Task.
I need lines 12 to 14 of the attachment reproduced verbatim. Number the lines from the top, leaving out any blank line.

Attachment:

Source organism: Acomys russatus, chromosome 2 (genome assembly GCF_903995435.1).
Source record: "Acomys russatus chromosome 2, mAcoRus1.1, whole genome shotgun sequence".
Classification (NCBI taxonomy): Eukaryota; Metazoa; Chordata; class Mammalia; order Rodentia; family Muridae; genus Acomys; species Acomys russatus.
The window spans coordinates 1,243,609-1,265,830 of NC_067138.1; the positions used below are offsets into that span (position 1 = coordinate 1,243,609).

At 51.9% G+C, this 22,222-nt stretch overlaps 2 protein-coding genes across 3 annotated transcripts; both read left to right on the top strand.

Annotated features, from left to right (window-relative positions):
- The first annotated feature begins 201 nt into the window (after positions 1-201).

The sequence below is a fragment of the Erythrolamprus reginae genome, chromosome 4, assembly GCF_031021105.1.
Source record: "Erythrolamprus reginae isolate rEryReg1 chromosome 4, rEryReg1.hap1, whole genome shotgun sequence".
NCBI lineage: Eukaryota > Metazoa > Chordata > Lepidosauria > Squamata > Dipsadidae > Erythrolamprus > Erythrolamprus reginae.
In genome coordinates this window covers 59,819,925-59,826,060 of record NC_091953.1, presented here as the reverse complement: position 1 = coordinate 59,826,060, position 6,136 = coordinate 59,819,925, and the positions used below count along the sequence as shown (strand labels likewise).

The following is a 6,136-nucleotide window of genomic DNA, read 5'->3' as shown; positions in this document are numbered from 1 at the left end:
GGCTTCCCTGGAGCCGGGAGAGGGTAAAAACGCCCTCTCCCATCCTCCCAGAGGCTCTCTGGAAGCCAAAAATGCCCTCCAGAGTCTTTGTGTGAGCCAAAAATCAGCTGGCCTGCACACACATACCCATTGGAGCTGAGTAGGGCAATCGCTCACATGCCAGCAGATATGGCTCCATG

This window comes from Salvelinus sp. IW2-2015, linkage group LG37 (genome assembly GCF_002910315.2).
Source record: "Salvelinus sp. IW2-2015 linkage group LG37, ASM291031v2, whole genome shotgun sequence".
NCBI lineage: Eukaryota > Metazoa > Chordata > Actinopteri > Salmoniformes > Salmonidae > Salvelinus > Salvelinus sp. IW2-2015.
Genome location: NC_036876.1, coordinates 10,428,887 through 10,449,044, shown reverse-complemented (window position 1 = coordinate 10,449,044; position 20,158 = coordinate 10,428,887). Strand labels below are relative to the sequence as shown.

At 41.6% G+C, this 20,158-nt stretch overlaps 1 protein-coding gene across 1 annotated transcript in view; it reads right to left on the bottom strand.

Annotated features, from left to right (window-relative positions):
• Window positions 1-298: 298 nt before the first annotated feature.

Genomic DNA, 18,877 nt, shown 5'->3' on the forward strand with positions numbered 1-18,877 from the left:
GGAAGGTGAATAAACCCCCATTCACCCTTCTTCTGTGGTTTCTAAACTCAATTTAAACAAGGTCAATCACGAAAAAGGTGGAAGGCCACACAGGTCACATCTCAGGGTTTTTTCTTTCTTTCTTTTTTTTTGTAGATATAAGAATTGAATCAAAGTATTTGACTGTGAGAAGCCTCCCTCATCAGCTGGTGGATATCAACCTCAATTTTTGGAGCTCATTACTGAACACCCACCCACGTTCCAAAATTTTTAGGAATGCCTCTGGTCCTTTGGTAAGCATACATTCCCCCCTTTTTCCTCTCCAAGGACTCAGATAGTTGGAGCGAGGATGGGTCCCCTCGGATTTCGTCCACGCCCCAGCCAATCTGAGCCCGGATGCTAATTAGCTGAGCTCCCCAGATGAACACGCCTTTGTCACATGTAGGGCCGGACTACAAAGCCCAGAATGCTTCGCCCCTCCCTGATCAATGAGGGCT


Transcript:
The following is a 6,136-nucleotide window of genomic DNA, read 5'->3' as shown; positions in this document are numbered from 1 at the left end:
GGCTTCCCTGGAGCCGGGAGAGGGTAAAAACGCCCTCTCCCATCCTCCCAGAGGCTCTCTGGAAGCCAAAAATGCCCTCCAGAGTCTTTGTGTGAGCCAAAAATCAGCTGGCCTGCACACACATACCCATTGGAGCTGAGTAGGGCAATCGCTCACATGCCAGCAGATATGGCTCCATG

This window comes from Salvelinus sp. IW2-2015, linkage group LG37 (genome assembly GCF_002910315.2).